Why Bridge Players Should See “The Queen’s Gambit”

I don’t recommend TV shows to people all that often.

I’m choosing to make an exception for The Queen’s Gambit, a limited Netflix series that showed up during the last half of 2020.

Now, before anyone points this out: I know that it’s a book first, and no, I haven’t read it (although certainly will now). Let’s talk cinema first.

The story follows Beth, a chess prodigy who picks up the game from a custodian at her orphanage. She takes to the game immediately, and from there the story really starts to kick off.

Without telling anyone, her next move is entering a chess tournament. The tournament gives her a feel for higher stakes. The game is officially on.

She proceeds to the U.S. Open in Vegas, with a hell of a lot of twists in the middle.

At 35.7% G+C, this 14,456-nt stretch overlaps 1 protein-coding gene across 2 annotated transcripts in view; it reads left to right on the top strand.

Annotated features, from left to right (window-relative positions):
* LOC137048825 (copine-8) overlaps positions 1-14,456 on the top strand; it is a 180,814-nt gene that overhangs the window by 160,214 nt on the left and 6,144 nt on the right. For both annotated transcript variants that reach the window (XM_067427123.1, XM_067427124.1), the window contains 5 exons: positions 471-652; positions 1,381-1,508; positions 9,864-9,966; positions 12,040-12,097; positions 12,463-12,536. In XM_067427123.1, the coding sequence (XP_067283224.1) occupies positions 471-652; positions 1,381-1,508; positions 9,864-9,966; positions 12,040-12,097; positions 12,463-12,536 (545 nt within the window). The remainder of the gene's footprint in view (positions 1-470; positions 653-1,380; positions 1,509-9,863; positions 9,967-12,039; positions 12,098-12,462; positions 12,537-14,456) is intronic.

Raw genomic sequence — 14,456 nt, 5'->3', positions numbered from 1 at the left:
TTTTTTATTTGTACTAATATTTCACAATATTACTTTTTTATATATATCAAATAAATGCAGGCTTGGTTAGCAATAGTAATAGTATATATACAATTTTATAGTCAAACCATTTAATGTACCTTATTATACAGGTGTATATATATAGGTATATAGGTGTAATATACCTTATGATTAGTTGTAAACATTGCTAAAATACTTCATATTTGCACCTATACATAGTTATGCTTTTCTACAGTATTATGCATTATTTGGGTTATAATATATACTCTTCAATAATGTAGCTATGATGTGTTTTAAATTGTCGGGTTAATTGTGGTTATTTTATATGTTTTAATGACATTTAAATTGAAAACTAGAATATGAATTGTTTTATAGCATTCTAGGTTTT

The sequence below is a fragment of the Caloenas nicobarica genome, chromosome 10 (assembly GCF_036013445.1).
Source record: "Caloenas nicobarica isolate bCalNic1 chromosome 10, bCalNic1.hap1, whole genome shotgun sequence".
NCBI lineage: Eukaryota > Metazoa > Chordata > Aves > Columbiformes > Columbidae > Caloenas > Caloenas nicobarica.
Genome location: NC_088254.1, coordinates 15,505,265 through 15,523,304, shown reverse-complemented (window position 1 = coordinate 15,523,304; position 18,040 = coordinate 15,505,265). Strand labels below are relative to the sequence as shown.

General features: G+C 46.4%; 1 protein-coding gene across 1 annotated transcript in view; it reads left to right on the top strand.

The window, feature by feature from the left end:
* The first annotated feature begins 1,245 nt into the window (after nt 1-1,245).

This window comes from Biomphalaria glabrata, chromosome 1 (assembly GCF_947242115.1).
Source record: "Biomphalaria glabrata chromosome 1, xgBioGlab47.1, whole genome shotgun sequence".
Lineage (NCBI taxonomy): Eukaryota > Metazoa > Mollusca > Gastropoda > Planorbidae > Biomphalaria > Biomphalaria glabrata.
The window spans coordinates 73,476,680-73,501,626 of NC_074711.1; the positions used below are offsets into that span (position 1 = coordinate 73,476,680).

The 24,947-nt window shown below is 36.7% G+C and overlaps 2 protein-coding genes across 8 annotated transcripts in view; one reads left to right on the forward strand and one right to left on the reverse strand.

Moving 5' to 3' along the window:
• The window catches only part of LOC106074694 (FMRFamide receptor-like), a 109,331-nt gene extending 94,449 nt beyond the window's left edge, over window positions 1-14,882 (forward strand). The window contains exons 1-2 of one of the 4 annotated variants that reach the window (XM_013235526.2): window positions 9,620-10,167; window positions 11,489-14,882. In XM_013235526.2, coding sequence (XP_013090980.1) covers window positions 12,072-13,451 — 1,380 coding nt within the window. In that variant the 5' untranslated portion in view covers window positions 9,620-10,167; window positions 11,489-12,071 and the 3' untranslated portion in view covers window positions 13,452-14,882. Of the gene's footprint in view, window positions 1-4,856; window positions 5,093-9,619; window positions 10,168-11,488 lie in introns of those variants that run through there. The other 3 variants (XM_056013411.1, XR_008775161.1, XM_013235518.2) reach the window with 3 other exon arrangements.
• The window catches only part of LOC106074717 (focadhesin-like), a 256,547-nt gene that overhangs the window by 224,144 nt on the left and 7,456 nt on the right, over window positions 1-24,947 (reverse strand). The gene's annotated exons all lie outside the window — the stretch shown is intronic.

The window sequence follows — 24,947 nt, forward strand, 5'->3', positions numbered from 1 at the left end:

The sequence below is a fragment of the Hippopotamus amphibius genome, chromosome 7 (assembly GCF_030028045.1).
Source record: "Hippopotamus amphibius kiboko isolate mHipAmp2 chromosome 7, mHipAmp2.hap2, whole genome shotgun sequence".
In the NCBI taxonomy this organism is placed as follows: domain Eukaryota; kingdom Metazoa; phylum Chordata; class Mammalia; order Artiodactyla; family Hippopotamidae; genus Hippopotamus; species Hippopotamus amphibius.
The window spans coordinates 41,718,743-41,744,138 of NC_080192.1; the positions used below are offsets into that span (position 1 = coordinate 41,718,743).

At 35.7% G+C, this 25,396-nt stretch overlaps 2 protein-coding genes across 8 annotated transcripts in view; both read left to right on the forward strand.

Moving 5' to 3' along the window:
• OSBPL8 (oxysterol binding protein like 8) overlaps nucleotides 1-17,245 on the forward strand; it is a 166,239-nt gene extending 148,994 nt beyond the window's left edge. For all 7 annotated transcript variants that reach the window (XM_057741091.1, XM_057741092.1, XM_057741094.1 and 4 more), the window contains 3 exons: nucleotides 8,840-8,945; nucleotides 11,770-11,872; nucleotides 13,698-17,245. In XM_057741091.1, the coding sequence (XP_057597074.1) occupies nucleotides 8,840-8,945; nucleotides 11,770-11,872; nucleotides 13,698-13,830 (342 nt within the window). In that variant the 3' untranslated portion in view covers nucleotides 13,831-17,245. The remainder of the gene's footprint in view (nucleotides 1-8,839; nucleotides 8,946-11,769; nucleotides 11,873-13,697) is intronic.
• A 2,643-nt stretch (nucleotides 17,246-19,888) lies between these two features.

That’s probably where I should stop describing the plot and insist that bridge players add this to their watch-list.


The show has plenty of elements from competitive tournaments that bridge players will find familiar. (It also happens to be a show that people can connect with even if they don’t give a damn about chess at all. The plot works.)

It’s good, and I don’t mean that lightly.

It reminds me of the Oliver Stone Doors movie, but instead focused around the world of competitive chess.

I know many people who don’t imagine chess as an exciting pastime. I also know that this series can probably convince them to take it up immediately.

The show mentions strategies and moves in ways that makes practical sense. If you’re a chess player at all, you’ll have fun with this. (And if you don’t care about chess, you’ll barely notice its presence.)

The Queen’s Gambit is character-driven, dramatic, fiery, and it makes chess players look like gods. That’s the point, and that’s why it works.

It’s going to be a classic, I’m almost sure of it.

Have you seen it yet? What did you think, bridge players?